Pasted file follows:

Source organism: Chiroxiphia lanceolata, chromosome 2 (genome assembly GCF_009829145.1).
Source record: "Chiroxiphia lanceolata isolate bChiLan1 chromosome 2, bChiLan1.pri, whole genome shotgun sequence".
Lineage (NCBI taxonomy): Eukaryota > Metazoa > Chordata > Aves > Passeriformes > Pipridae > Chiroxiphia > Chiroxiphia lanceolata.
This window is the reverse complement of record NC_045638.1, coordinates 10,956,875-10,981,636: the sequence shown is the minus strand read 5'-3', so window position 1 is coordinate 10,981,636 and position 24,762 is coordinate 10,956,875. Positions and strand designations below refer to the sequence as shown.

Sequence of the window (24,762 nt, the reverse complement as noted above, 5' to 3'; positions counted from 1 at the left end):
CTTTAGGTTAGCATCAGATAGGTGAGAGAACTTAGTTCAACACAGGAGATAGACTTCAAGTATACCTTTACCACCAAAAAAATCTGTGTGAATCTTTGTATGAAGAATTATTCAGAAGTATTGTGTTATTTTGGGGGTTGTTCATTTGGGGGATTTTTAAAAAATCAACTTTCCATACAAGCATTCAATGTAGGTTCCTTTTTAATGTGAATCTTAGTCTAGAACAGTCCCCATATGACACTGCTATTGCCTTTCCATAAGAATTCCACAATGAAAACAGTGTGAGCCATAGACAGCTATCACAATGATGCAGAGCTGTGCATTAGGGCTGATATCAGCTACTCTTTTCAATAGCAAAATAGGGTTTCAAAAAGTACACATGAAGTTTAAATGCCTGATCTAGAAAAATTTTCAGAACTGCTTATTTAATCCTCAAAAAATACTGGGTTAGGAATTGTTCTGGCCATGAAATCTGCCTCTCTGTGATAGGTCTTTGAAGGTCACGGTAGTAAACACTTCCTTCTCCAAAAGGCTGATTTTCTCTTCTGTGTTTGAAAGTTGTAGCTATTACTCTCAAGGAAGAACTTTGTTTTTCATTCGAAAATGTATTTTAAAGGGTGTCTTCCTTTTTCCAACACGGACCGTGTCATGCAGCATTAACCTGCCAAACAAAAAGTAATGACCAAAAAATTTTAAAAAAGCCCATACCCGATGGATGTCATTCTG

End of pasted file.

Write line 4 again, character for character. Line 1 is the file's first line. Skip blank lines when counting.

This window is the reverse complement of record NC_045638.1, coordinates 10,956,875-10,981,636: the sequence shown is the minus strand read 5'-3', so window position 1 is coordinate 10,981,636 and position 24,762 is coordinate 10,956,875. Positions and strand designations below refer to the sequence as shown.